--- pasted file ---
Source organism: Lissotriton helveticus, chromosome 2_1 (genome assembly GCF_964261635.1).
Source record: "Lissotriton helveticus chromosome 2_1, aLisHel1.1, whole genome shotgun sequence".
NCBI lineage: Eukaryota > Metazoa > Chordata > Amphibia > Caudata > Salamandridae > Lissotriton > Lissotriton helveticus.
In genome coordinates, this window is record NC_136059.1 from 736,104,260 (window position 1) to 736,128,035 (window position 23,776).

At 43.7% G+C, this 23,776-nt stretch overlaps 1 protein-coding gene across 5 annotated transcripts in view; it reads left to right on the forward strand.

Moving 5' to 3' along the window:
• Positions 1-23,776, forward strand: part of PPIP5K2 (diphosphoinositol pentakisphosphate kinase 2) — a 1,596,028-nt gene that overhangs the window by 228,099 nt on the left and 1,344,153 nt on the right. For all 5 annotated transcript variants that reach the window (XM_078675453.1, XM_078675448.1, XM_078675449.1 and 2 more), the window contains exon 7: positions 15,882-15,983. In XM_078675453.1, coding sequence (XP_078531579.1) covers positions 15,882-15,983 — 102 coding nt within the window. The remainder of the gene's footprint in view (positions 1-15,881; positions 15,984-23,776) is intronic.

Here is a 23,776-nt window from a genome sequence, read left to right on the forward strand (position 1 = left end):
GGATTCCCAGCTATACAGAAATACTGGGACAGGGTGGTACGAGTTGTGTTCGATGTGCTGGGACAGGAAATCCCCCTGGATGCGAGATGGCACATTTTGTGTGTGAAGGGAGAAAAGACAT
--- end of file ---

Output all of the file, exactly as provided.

Source organism: Lissotriton helveticus, chromosome 2_1 (genome assembly GCF_964261635.1).
Source record: "Lissotriton helveticus chromosome 2_1, aLisHel1.1, whole genome shotgun sequence".
NCBI lineage: Eukaryota > Metazoa > Chordata > Amphibia > Caudata > Salamandridae > Lissotriton > Lissotriton helveticus.
In genome coordinates, this window is record NC_136059.1 from 736,104,260 (window position 1) to 736,128,035 (window position 23,776).

At 43.7% G+C, this 23,776-nt stretch overlaps 1 protein-coding gene across 5 annotated transcripts in view; it reads left to right on the forward strand.

Moving 5' to 3' along the window:
• Positions 1-23,776, forward strand: part of PPIP5K2 (diphosphoinositol pentakisphosphate kinase 2) — a 1,596,028-nt gene that overhangs the window by 228,099 nt on the left and 1,344,153 nt on the right. For all 5 annotated transcript variants that reach the window (XM_078675453.1, XM_078675448.1, XM_078675449.1 and 2 more), the window contains exon 7: positions 15,882-15,983. In XM_078675453.1, coding sequence (XP_078531579.1) covers positions 15,882-15,983 — 102 coding nt within the window. The remainder of the gene's footprint in view (positions 1-15,881; positions 15,984-23,776) is intronic.

Here is a 23,776-nt window from a genome sequence, read left to right on the forward strand (position 1 = left end):
GGATTCCCAGCTATACAGAAATACTGGGACAGGGTGGTACGAGTTGTGTTCGATGTGCTGGGACAGGAAATCCCCCTGGATGCGAGATGGCACATTTTGTGTGTGAAGGGAGAAAAGACAT